“Then he began running down the hallway toward the door at the far end.” But that door was closed and locked.

“I ran after him and tackled him,” said Sather. Then he described striking Jones in the ribs and legs “because we were teaching him a lesson.”

Jones was not resisting in any way, according to Sather. Not kicking, attempting to punch, simply going limp and attempting to protect himself with his hands.

At that point, Sather stood up, because, “the inmate wasn’t doing anything.”

But Brunsting reportedly indicated that things weren’t finished.

Sather then said he saw Brunsting spread the inmate’s legs. “And then he kicked him hard in his privates.”

Jones cried out, according to Sather, and curled sow-bug-like into a fetal position in reaction to the pain of the kick.

“He was crying like a little kid who’s hurting but is also scared.”

Sather remembers more blows being directed toward the still unresisting Jones.

Sometime after that, according to Sather, deputy Branum pepper-sprayed Jones directly into his face.

As much of this activity went on, Sather said, he heard the other deputies say, “Stop resisting, stop resisting.”

Eventually the “lesson” was over, Brunsting radioed and more deputies arrived. As they came, Sather helped to handcuff Jones.

Then the inmate was escorted to the infirmary by yet another deputy, and was treated for injuries.


REPORTS, REVISIONS & RESIGNATIONS

Next, according to Sather, Brunsting ordered the beating participants to convene in the observation booth. Once there, custody assistant Singh was asked to leave, so the rest could sort out what should appear in the various incident reports that were required after any use of force. Brunsting told Sather he was to write the primary report, so he could learn how it was done, with Brunsting and Branum writing the “supplementary reports.”

According to Sather, Brunsting gave him his own report to use as a model. After writing several rejected drafts, Sather said, he eventually wrote a report that matched Brunsting’s almost word-for-word.

The jury was able to see both reports—Brunsting’s and Sather’s—which each described a violently uncooperative Jones who verbally and physically assaulted two of the deputies and was restrained only with great difficulty and a 3-5 second blast of oleoresin capsicum spray, also known as OC spray or pepper spray.

“Was what you wrote true?” prosecutor Fox asked Sather after the deputy read multiple passages from the matching reports in front of the jury.

“No, sir,” said Sather.

“So why did you write it?”

“I was told to do it.”

Eventually, the reports were approved by Brunsting and turned in to the proper higher-ups. Yet when Sather got home, he said his involvement with the beatdown of inmate Jones and the reports that followed, “began to bother me.”

In a state of upset he called his uncle and told him what had happened.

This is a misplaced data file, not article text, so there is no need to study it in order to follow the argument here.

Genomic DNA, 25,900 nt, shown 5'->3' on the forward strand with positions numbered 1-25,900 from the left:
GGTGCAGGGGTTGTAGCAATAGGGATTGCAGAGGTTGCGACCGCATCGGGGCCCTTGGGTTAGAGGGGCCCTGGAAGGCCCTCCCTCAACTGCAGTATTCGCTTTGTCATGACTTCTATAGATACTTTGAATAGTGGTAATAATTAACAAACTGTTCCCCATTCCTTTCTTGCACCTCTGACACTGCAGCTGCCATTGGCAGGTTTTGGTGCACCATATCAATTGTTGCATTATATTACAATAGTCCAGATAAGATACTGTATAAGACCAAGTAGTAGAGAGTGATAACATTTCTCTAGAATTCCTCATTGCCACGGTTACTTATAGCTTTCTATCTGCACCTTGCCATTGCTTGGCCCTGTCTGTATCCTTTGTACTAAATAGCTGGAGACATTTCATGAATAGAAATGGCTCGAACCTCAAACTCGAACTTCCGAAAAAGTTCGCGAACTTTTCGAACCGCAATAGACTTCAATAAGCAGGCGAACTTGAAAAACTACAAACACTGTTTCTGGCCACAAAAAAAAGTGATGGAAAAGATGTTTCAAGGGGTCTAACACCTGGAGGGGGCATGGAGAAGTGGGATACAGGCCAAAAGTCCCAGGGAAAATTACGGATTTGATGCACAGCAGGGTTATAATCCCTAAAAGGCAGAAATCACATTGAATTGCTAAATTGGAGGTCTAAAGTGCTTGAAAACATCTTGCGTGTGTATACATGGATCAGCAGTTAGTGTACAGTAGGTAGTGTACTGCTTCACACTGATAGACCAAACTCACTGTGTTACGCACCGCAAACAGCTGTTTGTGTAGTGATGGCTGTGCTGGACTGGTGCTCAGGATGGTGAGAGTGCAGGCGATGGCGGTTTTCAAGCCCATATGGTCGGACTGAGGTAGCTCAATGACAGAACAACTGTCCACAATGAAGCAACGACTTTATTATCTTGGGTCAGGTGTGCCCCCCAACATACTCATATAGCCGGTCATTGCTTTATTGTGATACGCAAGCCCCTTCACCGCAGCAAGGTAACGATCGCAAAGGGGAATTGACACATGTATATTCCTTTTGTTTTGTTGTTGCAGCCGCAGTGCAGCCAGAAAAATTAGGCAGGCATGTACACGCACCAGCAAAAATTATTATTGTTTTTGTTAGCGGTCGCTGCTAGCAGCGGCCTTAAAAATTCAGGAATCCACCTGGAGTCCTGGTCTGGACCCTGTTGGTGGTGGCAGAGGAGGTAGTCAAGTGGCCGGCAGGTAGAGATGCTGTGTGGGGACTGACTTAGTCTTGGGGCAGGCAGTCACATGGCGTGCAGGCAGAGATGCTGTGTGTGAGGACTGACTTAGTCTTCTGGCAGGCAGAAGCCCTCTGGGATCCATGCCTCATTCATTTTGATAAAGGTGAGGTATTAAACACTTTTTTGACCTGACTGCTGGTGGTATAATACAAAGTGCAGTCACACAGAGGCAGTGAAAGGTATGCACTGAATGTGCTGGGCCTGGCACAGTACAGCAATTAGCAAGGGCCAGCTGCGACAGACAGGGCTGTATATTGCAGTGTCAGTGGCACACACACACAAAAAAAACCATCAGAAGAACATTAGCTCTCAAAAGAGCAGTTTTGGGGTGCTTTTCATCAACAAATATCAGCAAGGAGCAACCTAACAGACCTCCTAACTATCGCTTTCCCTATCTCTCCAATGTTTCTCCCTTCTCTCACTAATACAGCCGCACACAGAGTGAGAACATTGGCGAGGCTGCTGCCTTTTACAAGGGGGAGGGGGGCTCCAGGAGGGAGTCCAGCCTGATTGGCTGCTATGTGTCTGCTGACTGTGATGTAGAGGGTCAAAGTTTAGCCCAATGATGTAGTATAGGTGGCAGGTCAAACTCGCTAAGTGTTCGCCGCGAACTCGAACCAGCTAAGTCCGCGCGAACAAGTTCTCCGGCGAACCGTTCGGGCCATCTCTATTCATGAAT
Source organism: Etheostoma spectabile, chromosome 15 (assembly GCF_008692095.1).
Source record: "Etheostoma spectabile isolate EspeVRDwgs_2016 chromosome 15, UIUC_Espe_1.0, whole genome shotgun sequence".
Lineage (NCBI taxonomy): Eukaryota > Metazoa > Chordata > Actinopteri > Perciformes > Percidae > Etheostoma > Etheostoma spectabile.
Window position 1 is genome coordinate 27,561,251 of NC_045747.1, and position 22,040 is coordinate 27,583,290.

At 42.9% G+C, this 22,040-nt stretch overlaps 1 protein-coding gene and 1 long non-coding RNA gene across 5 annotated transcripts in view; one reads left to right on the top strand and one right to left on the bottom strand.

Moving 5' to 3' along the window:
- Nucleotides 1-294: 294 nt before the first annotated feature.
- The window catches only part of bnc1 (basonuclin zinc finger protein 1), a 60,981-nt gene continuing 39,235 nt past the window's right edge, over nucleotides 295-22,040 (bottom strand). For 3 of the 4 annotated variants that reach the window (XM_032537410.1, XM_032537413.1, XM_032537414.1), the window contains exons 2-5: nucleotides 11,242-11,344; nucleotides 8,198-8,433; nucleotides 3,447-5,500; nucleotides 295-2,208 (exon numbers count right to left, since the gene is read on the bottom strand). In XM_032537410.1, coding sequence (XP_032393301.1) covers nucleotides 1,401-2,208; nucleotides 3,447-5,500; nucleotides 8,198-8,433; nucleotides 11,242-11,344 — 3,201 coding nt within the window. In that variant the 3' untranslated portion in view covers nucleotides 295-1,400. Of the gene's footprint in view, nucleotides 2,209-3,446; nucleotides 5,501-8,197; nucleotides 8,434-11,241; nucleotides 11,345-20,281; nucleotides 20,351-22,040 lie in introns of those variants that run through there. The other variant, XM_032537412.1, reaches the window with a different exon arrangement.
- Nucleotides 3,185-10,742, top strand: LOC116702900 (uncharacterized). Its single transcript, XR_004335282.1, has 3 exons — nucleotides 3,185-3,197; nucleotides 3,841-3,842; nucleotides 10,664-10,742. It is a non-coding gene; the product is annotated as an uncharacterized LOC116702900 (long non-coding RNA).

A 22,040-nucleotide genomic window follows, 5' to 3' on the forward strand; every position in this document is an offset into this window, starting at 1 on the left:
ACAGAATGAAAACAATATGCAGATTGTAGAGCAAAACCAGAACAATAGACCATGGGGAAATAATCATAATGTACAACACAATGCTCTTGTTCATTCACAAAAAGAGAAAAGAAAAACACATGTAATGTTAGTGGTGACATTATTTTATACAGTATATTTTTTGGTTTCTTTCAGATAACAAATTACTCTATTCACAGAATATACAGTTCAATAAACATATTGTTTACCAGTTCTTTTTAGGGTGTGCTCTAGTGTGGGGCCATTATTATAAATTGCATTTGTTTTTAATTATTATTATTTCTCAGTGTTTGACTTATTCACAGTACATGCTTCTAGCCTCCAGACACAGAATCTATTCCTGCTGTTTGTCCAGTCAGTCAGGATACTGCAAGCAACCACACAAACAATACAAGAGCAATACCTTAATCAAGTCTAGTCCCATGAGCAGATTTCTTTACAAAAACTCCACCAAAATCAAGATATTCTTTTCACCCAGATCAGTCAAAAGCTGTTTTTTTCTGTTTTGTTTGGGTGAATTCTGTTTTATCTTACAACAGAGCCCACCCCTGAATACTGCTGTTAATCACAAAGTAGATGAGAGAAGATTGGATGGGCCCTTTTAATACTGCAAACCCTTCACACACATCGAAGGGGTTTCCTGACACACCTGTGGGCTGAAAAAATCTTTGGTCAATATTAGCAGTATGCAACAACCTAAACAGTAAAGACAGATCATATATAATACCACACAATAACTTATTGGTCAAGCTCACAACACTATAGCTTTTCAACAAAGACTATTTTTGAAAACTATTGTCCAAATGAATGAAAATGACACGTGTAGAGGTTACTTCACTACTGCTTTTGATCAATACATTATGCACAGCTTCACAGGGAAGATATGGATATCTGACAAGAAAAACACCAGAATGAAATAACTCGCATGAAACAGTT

The next day, Sather resigned. When asked to explain his reason for leaving, he said he told the jail’s then watch commander, Lt. Elisabeth Sachs, that he needed to go back to Colorado because of a family matter involving his brother, none of which was true.

So, why didn’t he tell Lt. Sachs about the beating? asked Fox.

“I didn’t want to be that guy. I didn’t want to be a snitch.”

The lieutenant told Sather to take his upcoming weekend days and think matters over, that she would hold on to the resignation paperwork until he returned on March 28, at which time he could make a final decision.

Sather’s uncle and his dad took the unhappy deputy to Las Vegas for the weekend to talk things through. (The dad lives in Colorado, so Las Vegas was considered a sort of midpoint, Sather explained.)

But, despite all the talking, after they all came home, on March 28, Sather called Lt. Sachs and asked her to put through the paperwork for his resignation.

A week later, according to Sather, his uncle persuaded him that, if he was leaving, he owed it to himself and to the department to tell some LASD higher up the truth about why he was leaving.

So on April 6, Sather gave an accounting of the events of March 22, including the beating of inmate Jones and the subsequent allegedly false reports, to Captain Anthony Ward.

A few months later, he was interviewed by internal affairs, to whom Sather said he was far less truthful.

A few months later still, the FBI contacted Sather in the course of their ongoing investigation into brutality in the jails, and interviewed him where he was, by then, living back in Colorado.


“TRUTH” VERSUS “TRUTH”

As with Singh, defense attorneys Richard Hirsch and Donald Re energetically fished out any inconsistencies between the various accounts Sather gave to the LASD Captain, to the grand jury, and to internal affairs.

In closing arguments that will take place Monday morning, the defense is expect to tell the jury that Sather—perhaps together with his detective uncle—completely fabricated the account of a non-resisting Jones being viciously and unnecessarily beaten, for his own purposes.